This felt like a good introduction, but it's hard to judge its accuracy if I do not know more about what Buddhism is. I appreciate the clarity of Nhat Hanh's arguments for his interpretation, for resolving putative contradictions in the heart sutra. The writing was clear (enough) and concise. As someone trained in analytic philosophy, I have a few complaints. One is the misrepresentation of the Problem of Evil, which cannot be resolved simply by saying that good must coexist with evil if either This felt like a good introduction, but it's hard to judge its accuracy if I do not know more about what Buddhism is. I appreciate the clarity of Nhat Hanh's arguments for his interpretation, for resolving putative contradictions in the heart sutra. The writing was clear (enough) and concise. As someone trained in analytic philosophy, I have a few complaints. One is the misrepresentation of the Problem of Evil, which cannot be resolved simply by saying that good must coexist with evil if either exist. Western philosophy does not have to rule out this possibility, but they probably would not find it as obviously true. Instead, the Problem of Evil is a problem about the coherence of a particular conception of the Christian God (one handed down to us by philosophers of the modern period, and therefore, I don't know if it reflects the God that Christians currently believe in). Another is that I'm still curious about the step from inter-being to its moral psychological significance. Recognizing the essential ways that we are causally connected is not enough to make us care. People are, for example, notoriously bad at recognizing the value of their own future selves, and thereby neglect to plan for their own future well-being. This is so even if it is easy to see how we are connected to our own future selves. If the step from inter-being to some claim of moral significance is supposed to be about how we should react instead of how we do react, psychologically, then I am still left wondering how that argument gets filled out (or attempt to fill it in one day when I have more time). Furthermore, I am not so sure that a teenage prostitute who feels compelled by her circumstances to sell her body will find any comfort in recognizing how her place in the world depends on ours---how she is here because the rest of us are there. Maybe recognizing this inter-being will allow her to see how she should not wallow in self-pity and debilitating doubt because she gets insight into who is blameworthy and responsible and who is not. Maybe it's the way that stoicism might be therapeautic when it tries to distinguish between what we have control over and what we do not. And maybe on the flip side, it is good for us to recognize our culpability in her suffering so that we feel more compelled to change her position relative to ours, since it is because of our position that she is in hers. Perhaps that consoles. More likely, individuals will differ, but I suspect some teenaged prostitutes, or anyone else that is left undignified by our social and political institutions and legacy of domination and oppression, will resent the system that creates her situation and allows her to be abused. That's not to say that this is an irresolvable problem, but I wish more was said. Lastly, I am curious about similarities between Buddhist inter-being and the South African concept of ubuntu (sometimes translated as: "I am, because of you"), since I have been thinking about how to make sense of that. One apparent difference is that ubuntu tends to root these interconnections in terms of humanity, and not in terms of every physical thing. So, it would be easier to leave out animal welfare on the ubuntu view, without some supplement or adjustment, but less so on the blueprint of Buddhist thought that Nhat Hanh presents here. But it wasn't as mysterious as I might have thought (coming from a secular, analytic philosophy perspective) and there were some interesting arguments to dwell on.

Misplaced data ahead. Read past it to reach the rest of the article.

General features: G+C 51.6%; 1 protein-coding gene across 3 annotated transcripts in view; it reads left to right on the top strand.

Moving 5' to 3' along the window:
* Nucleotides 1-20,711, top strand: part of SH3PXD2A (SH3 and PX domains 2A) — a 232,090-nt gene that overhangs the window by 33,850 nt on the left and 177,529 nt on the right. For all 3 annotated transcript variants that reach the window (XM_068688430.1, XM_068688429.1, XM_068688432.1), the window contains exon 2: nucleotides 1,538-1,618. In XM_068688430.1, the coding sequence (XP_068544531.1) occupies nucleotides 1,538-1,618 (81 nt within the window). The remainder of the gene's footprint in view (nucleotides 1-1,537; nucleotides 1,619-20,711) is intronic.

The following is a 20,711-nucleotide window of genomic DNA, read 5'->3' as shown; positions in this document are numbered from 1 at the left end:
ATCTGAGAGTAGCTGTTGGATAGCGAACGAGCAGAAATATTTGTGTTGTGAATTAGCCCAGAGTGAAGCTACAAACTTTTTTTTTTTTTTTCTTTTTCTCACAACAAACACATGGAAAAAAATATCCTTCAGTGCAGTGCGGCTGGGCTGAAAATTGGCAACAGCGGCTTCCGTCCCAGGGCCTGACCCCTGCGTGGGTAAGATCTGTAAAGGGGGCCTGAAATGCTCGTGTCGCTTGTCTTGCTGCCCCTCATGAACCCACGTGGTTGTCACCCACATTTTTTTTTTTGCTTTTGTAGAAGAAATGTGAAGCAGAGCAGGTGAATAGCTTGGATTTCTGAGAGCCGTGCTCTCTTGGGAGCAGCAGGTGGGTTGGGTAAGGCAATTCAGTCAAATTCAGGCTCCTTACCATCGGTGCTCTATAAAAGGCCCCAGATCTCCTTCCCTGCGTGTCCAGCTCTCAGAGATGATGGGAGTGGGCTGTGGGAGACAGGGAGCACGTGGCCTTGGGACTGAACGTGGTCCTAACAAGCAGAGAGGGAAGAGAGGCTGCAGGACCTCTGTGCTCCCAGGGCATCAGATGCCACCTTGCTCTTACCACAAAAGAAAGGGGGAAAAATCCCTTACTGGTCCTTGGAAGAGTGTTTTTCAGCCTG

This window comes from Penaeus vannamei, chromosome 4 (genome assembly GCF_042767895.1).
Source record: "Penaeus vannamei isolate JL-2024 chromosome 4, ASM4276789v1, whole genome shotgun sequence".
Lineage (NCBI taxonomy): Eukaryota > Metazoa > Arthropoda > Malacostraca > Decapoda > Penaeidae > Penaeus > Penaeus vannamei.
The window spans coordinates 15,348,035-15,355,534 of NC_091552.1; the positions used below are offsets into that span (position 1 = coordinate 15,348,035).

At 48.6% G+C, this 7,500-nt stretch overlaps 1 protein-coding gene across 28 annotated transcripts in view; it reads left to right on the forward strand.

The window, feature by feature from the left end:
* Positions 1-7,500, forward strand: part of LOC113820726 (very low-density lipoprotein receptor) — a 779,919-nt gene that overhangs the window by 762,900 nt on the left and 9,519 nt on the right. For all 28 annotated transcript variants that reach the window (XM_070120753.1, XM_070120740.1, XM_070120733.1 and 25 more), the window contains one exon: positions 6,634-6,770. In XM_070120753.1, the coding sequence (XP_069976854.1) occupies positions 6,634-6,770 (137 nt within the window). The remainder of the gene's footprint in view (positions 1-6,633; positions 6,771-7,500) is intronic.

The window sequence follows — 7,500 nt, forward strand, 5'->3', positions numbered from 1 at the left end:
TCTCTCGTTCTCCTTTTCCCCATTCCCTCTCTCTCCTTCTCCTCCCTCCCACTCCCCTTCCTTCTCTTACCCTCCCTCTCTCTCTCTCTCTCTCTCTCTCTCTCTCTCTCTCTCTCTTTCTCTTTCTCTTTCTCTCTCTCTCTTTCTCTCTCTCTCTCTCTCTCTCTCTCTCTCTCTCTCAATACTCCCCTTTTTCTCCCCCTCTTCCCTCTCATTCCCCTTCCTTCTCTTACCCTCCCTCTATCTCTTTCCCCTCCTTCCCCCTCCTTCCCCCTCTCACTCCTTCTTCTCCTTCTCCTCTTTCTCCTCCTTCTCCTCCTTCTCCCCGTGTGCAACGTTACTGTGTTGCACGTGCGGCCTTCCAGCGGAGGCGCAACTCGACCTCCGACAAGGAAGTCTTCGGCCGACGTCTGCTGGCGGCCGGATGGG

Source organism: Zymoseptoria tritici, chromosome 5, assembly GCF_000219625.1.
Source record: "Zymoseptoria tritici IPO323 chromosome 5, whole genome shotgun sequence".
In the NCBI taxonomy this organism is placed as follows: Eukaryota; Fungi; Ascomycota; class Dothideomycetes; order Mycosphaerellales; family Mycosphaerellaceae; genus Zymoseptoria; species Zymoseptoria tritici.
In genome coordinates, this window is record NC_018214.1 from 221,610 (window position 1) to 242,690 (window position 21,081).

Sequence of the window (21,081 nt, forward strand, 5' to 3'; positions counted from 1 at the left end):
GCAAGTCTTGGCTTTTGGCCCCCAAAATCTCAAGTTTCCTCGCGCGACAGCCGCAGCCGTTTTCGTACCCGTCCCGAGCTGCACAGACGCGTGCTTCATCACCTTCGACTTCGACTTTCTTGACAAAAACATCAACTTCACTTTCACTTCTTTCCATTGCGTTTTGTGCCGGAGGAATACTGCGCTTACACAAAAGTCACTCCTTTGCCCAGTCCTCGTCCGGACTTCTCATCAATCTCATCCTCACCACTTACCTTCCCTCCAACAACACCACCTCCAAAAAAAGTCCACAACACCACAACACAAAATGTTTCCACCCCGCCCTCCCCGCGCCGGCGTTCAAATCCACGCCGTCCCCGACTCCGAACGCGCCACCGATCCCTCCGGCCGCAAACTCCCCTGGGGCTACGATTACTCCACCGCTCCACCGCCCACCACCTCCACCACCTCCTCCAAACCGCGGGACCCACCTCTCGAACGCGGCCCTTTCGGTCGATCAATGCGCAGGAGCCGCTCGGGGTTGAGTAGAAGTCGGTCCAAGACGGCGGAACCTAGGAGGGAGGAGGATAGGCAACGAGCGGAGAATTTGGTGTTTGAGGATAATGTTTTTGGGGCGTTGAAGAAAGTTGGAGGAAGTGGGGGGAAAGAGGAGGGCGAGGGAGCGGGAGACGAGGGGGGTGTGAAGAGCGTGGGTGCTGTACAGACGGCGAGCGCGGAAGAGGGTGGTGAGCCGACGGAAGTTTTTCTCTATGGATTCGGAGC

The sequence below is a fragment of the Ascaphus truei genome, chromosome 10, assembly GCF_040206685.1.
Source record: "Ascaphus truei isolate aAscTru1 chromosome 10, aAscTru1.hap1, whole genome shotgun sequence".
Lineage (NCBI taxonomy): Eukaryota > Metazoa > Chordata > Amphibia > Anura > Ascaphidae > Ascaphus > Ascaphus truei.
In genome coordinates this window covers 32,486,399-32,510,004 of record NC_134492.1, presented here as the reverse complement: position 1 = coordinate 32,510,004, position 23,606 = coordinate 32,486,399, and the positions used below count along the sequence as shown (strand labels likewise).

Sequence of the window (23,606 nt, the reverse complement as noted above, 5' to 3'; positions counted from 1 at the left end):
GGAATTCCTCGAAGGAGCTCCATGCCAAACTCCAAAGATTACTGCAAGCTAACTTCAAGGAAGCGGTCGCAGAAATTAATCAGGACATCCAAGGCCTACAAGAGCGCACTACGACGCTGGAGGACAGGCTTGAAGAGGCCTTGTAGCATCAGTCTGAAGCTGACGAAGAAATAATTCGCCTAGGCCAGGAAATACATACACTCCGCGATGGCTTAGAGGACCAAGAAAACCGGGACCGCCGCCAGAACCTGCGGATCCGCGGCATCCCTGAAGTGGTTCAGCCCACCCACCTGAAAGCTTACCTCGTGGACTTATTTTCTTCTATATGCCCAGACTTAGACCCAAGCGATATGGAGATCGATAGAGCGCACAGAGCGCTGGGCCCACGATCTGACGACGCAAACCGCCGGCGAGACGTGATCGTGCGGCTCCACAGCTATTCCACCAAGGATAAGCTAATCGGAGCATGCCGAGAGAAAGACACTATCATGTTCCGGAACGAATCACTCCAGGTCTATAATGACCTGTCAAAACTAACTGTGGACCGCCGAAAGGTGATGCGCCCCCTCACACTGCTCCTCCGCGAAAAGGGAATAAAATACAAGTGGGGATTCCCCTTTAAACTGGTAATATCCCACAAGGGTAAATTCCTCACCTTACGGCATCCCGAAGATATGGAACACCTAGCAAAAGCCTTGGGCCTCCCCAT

8. 5 out of 5